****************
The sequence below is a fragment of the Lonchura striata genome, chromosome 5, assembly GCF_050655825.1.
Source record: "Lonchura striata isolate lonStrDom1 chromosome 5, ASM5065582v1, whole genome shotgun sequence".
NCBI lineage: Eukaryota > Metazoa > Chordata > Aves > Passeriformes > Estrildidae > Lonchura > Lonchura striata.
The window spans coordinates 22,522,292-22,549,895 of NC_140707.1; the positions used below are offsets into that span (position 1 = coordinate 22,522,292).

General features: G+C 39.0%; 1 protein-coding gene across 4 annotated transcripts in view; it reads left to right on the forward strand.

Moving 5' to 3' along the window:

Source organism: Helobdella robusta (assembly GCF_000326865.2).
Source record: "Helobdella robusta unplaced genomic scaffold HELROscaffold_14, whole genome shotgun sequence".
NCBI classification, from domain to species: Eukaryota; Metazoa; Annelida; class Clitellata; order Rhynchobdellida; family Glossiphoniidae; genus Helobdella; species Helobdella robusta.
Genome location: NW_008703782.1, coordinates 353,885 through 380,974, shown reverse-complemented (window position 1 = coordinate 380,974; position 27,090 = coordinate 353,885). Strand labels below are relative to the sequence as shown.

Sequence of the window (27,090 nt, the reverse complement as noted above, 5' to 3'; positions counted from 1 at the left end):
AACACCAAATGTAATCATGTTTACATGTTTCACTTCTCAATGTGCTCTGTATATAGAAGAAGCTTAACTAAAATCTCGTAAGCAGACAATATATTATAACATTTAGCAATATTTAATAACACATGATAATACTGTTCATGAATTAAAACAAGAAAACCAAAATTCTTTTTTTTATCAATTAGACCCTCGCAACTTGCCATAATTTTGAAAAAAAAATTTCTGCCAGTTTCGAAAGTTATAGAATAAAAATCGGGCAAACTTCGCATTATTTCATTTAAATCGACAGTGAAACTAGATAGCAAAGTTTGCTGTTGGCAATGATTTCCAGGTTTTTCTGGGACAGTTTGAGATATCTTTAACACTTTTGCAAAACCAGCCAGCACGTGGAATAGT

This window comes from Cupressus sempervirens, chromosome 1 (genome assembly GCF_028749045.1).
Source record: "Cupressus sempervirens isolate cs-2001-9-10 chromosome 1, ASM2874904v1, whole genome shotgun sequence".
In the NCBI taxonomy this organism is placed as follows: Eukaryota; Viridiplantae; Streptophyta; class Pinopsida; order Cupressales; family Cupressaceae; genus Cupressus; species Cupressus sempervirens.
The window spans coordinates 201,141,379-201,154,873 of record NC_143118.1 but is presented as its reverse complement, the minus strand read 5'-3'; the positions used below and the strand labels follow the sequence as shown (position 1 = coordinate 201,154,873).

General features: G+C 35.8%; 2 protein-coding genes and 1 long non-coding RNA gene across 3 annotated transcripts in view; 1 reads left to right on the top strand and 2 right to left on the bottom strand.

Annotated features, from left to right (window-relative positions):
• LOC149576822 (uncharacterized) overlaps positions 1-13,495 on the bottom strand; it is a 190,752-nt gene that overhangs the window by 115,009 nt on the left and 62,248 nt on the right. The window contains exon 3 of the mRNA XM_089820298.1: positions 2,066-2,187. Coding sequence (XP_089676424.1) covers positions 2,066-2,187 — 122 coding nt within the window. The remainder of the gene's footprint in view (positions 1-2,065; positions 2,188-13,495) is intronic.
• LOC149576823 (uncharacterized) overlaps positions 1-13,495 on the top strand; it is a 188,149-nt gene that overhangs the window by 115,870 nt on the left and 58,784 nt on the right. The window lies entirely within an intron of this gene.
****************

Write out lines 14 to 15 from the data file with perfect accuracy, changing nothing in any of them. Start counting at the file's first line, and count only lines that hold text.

Source record: "Cupressus sempervirens isolate cs-2001-9-10 chromosome 1, ASM2874904v1, whole genome shotgun sequence".
In the NCBI taxonomy this organism is placed as follows: Eukaryota; Viridiplantae; Streptophyta; class Pinopsida; order Cupressales; family Cupressaceae; genus Cupressus; species Cupressus sempervirens.